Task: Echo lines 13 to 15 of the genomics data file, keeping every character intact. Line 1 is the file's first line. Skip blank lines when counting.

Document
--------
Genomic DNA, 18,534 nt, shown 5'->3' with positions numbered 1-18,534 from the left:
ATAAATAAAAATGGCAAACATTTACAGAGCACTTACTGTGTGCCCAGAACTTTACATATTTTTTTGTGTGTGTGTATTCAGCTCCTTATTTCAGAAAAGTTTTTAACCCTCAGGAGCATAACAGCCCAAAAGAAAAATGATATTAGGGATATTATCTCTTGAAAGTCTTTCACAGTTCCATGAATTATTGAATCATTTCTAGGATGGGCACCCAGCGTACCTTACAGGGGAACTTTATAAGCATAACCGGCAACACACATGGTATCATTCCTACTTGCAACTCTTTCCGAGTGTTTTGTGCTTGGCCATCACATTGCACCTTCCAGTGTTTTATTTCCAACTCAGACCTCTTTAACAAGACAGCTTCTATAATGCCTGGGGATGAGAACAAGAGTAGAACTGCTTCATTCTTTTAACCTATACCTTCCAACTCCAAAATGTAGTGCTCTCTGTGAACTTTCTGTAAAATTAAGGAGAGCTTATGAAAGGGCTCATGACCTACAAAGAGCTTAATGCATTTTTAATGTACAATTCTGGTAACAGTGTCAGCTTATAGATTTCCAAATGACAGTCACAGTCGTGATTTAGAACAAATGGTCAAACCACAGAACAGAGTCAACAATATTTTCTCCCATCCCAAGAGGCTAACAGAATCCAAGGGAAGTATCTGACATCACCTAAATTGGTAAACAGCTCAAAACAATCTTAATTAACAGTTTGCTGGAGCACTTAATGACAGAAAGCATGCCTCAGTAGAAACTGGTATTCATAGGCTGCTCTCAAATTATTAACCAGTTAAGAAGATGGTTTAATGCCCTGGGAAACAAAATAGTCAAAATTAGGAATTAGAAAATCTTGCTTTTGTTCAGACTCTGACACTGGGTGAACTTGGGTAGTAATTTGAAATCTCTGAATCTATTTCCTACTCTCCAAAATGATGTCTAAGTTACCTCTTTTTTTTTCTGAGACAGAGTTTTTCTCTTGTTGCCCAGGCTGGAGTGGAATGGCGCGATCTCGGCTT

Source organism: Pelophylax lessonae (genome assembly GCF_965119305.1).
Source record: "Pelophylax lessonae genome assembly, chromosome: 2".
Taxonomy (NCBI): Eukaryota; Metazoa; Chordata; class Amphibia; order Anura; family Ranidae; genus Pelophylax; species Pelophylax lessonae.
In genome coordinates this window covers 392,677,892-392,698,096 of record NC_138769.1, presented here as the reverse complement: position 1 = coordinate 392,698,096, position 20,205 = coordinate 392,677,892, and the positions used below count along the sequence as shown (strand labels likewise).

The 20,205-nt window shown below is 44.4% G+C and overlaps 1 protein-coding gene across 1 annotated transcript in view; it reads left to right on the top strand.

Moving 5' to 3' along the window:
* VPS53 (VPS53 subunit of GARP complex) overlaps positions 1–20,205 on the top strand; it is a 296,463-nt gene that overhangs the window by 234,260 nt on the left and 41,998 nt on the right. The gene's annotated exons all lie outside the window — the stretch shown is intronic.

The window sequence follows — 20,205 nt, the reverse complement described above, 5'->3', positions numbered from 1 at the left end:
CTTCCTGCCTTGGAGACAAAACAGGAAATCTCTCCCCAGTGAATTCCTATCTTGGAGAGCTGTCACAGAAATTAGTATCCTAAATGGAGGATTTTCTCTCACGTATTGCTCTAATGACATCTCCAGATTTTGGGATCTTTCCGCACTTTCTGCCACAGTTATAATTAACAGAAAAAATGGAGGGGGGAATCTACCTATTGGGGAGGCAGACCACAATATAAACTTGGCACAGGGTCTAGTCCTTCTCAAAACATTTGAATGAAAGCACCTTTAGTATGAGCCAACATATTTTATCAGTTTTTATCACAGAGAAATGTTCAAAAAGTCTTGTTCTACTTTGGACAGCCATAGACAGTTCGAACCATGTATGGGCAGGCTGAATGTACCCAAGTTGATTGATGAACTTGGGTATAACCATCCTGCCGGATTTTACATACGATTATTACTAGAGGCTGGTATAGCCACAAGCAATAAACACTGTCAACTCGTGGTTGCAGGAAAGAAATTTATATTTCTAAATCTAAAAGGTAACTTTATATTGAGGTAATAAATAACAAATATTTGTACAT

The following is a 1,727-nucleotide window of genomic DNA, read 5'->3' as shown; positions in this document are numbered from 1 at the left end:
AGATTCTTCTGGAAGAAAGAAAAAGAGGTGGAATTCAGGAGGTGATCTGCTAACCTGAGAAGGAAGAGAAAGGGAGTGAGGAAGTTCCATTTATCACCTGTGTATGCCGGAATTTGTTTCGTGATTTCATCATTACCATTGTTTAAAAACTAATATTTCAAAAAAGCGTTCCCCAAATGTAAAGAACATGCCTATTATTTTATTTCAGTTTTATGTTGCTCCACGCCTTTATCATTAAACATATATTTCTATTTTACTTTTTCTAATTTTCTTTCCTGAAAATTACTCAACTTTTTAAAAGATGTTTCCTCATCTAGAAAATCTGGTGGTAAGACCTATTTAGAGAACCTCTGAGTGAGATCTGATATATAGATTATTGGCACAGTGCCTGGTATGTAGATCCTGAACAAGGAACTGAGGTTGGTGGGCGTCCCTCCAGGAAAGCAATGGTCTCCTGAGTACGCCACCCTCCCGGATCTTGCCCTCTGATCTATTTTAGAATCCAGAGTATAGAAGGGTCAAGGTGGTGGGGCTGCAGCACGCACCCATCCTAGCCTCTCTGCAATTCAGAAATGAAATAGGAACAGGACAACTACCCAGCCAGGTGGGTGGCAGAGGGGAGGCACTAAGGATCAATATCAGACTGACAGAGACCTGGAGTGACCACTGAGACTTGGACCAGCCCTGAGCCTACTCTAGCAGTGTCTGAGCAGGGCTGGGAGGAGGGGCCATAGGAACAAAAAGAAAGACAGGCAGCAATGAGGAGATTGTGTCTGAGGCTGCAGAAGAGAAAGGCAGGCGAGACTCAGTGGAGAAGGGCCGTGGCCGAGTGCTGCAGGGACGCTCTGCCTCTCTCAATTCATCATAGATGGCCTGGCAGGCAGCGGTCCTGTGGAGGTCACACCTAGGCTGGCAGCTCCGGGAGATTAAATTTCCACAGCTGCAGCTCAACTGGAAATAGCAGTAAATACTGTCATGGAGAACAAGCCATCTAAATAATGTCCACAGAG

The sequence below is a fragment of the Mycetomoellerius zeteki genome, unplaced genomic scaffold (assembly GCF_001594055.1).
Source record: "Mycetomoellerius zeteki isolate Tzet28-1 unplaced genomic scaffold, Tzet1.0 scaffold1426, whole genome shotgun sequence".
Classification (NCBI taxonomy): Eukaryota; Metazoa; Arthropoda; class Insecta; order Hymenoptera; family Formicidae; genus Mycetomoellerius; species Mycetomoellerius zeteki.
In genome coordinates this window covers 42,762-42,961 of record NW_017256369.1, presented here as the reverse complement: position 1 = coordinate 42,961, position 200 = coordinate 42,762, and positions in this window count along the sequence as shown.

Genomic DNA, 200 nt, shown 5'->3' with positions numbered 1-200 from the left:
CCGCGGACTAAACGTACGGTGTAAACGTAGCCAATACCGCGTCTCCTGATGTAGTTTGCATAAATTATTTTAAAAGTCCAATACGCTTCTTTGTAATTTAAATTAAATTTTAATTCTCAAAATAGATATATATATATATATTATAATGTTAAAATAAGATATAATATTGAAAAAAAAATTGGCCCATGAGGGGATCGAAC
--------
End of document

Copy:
AGATTCTTCTGGAAGAAAGAAAAAGAGGTGGAATTCAGGAGGTGATCTGCTAACCTGAGAAGGAAGAGAAAGGGAGTGAGGAAGTTCCATTTATCACCTGTGTATGCCGGAATTTGTTTCGTGATTTCATCATTACCATTGTTTAAAAACTAATATTTCAAAAAAGCGTTCCCCAAATGTAAAGAACATGCCTATTATTTTATTTCAGTTTTATGTTGCTCCACGCCTTTATCATTAAACATATATTTCTATTTTACTTTTTCTAATTTTCTTTCCTGAAAATTACTCAACTTTTTAAAAGATGTTTCCTCATCTAGAAAATCTGGTGGTAAGACCTATTTAGAGAACCTCTGAGTGAGATCTGATATATAGATTATTGGCACAGTGCCTGGTATGTAGATCCTGAACAAGGAACTGAGGTTGGTGGGCGTCCCTCCAGGAAAGCAATGGTCTCCTGAGTACGCCACCCTCCCGGATCTTGCCCTCTGATCTATTTTAGAATCCAGAGTATAGAAGGGTCAAGGTGGTGGGGCTGCAGCACGCACCCATCCTAGCCTCTCTGCAATTCAGAAATGAAATAGGAACAGGACAACTACCCAGCCAGGTGGGTGGCAGAGGGGAGGCACTAAGGATCAATATCAGACTGACAGAGACCTGGAGTGACCACTGAGACTTGGACCAGCCCTGAGCCTACTCTAGCAGTGTCTGAGCAGGGCTGGGAGGAGGGGCCATAGGAACAAAAAGAAAGACAGGCAGCAATGAGGAGATTGTGTCTGAGGCTGCAGAAGAGAAAGGCAGGCGAGACTCAGTGGAGAAGGGCCGTGGCCGAGTGCTGCAGGGACGCTCTGCCTCTCTCAATTCATCATAGATGGCCTGGCAGGCAGCGGTCCTGTGGAGGTCACACCTAGGCTGGCAGCTCCGGGAGATTAAATTTCCACAGCTGCAGCTCAACTGGAAATAGCAGTAAATACTGTCATGGAGAACAAGCCATCTAAATAATGTCCACAGAG

The sequence below is a fragment of the Mycetomoellerius zeteki genome, unplaced genomic scaffold (assembly GCF_001594055.1).
Source record: "Mycetomoellerius zeteki isolate Tzet28-1 unplaced genomic scaffold, Tzet1.0 scaffold1426, whole genome shotgun sequence".